Morning Briefing: December 5, 2011

The White House has launched a campaign to get Richard Cordray confirmed as head of the Consumer Financial Protection Bureau, targeting senators from seven states with a media and lobbying offensive. The Senate is expected to vote on Cordray’s nomination Thursday, but he is unlikely to be confirmed, as 45 GOP senators have pledged to oppose any CFPB nominee.

Today, Senate Majority Leader Harry Reid (D-NV) will introduce a compromise plan to extend the payroll tax holiday. On Fox News Sunday, Sen. Kent Conrad (D-ND) would not explain details of the plan, but said it was a “serious attempt to move this ball forward.”

Reports indicate that now-former presidential candidate Herman Cain will endorse Newt Gingrich for the GOP nomination after he suspended his campaign this weekend. He promised to endorse “in the near future.”

European leaders hope to reach a deal to save the Euro at a summit this week in Brussels, while French president Nicolas Sarkozy and German leader Angela Merkel will meet today to work through their differences. The proposed deal would overhaul the structure and governance of the E.U. in an effort to create more oversight and prevent future debt crises.

Iran is claiming it shot down a stealth U.S. surveillance drone. The Pentagon acknowledged that the secret aircraft, an RQ-170, went missing last week in western Afghanistan (near the border with Iran) but said, “We have no indication that it was brought down by hostile fire.”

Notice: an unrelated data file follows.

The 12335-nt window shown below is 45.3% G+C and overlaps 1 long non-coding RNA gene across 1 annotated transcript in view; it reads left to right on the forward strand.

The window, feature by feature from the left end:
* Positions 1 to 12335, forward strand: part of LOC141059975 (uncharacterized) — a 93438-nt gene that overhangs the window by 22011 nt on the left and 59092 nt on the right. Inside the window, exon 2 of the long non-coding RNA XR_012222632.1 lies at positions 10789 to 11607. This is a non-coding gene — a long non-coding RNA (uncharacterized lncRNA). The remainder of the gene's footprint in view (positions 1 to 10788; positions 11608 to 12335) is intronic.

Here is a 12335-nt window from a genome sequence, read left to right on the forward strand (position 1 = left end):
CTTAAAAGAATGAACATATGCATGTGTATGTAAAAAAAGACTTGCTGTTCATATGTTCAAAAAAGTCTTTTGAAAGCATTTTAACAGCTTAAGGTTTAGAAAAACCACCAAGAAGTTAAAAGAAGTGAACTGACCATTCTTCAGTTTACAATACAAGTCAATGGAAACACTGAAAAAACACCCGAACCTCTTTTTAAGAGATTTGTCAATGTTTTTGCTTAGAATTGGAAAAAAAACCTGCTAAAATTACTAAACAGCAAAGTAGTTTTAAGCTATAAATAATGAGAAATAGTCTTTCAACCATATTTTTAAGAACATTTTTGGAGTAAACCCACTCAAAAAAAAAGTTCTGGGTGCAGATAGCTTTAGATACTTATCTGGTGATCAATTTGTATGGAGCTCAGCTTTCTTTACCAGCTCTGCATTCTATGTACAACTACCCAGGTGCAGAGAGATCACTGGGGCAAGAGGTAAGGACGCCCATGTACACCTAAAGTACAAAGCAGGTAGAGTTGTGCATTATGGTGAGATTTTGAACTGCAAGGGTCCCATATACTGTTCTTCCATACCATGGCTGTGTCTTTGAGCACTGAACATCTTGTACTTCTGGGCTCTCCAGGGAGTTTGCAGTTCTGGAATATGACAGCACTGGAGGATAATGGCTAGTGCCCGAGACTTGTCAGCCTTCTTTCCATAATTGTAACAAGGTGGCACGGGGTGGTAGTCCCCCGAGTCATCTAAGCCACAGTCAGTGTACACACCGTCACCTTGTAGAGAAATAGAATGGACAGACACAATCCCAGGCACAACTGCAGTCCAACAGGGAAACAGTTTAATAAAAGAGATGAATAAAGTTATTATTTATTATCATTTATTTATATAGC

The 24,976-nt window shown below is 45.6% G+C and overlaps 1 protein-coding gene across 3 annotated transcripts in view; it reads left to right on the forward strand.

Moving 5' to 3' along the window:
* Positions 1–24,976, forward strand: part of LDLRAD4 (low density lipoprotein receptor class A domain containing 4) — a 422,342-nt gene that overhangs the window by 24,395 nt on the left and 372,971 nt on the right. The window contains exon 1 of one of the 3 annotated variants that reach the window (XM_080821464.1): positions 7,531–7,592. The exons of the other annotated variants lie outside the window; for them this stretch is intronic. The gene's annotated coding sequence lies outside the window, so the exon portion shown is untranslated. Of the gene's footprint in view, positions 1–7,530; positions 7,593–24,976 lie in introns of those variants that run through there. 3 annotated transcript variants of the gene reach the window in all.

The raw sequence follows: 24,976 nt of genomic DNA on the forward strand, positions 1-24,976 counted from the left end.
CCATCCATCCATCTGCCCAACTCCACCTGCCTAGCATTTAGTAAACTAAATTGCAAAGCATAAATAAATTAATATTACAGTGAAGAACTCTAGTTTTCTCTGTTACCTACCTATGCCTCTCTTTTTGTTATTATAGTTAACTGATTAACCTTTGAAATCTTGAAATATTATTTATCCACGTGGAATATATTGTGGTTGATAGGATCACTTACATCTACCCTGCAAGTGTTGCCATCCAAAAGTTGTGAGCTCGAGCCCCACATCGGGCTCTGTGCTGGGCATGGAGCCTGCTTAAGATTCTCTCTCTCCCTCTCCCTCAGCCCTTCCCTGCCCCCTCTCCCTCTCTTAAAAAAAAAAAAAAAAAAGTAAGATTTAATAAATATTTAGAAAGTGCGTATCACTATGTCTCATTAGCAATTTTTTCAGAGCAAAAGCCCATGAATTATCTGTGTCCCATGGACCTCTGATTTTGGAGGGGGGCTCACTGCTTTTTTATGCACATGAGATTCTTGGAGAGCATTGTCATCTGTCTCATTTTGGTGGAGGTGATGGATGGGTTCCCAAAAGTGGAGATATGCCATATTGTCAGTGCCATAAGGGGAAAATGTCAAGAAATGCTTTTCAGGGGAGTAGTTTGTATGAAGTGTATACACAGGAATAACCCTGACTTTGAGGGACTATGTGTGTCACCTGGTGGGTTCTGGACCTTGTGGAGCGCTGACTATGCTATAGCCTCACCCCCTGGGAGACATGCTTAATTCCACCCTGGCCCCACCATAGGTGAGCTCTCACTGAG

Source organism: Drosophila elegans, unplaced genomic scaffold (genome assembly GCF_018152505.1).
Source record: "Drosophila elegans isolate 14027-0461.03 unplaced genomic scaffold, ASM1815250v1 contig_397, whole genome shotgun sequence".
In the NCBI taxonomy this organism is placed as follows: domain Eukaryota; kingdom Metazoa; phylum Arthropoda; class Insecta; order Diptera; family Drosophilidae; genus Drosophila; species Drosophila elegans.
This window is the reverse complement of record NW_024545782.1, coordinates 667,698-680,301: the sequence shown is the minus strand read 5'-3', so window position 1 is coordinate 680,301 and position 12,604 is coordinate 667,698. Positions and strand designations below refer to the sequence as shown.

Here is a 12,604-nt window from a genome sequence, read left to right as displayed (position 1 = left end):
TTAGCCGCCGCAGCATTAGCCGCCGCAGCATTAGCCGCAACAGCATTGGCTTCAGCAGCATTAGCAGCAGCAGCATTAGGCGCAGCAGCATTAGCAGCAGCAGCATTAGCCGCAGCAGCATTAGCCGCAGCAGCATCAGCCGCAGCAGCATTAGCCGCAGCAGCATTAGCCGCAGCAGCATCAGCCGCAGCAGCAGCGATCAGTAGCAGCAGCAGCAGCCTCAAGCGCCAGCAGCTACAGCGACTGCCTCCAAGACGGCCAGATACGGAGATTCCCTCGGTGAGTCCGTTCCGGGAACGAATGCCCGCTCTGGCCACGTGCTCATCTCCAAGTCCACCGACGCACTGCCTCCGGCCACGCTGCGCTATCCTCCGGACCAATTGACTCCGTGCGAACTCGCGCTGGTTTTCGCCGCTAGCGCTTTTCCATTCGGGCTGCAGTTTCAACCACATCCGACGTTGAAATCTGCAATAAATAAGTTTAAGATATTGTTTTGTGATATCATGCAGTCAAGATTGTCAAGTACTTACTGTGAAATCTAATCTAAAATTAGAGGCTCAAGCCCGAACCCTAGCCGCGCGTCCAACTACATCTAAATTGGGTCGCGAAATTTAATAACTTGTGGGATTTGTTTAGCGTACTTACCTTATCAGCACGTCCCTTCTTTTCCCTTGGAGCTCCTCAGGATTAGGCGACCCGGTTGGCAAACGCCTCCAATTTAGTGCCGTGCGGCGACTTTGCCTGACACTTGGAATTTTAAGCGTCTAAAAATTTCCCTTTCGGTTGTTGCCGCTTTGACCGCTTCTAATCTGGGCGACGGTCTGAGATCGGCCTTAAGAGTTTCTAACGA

Vietnam’s prime minister Nguyen Tan Dung said this weekend that “more than 42,000 people have been killed by bombs, mines and ordnance” left behind after the Vietnam War, with thousands more injured. The U.S. has provided $62 million to dispose of the 350,000 tons of ordinances that remain scattered across the country.

According to projections President Hamid Karzai delivered at an international conference in Bonn, Germany, Afghanistan expects to remain dependent on international economic aid until 2025. An Afghan report said the nation’s army and police forces will need at least $10 billion annually after foreign forces leave in 2014. The annual figure is much smaller than the current figure of $140 billion per year

President Obama offered his “condolences” to Pakistan President Asif Ali Zardari for the deaths of 25 Pakistani soldiers killed in NATO airstrikes last week, a “conciliatory gesture to try to repair the strained alliance.” While Obama “stopped short of a formal apology,” he “made clear that this regrettable incident was not a deliberate attack on Pakistan” and ensured “strong commitment to a full investigation,” the White House said.

The Chronicle of Education reports that presidents at 36 private universities earned more than $1 million in 2009, a 2.2 percent increase from the previous year. The highest-paid president was Constantine Papadakis of Drexel University, who earned $4,912,127.

And finally: President Obama was spotted on his way to the gym with a pair of sneakers inspired by him. The Under Armour “USA President PE” sneakers feature the presidential seal on the tongue and Obama’s number of 44. “It’s cool when it ends up on the guy who inspired it,” said Ryan Drew of the sports apparel company.

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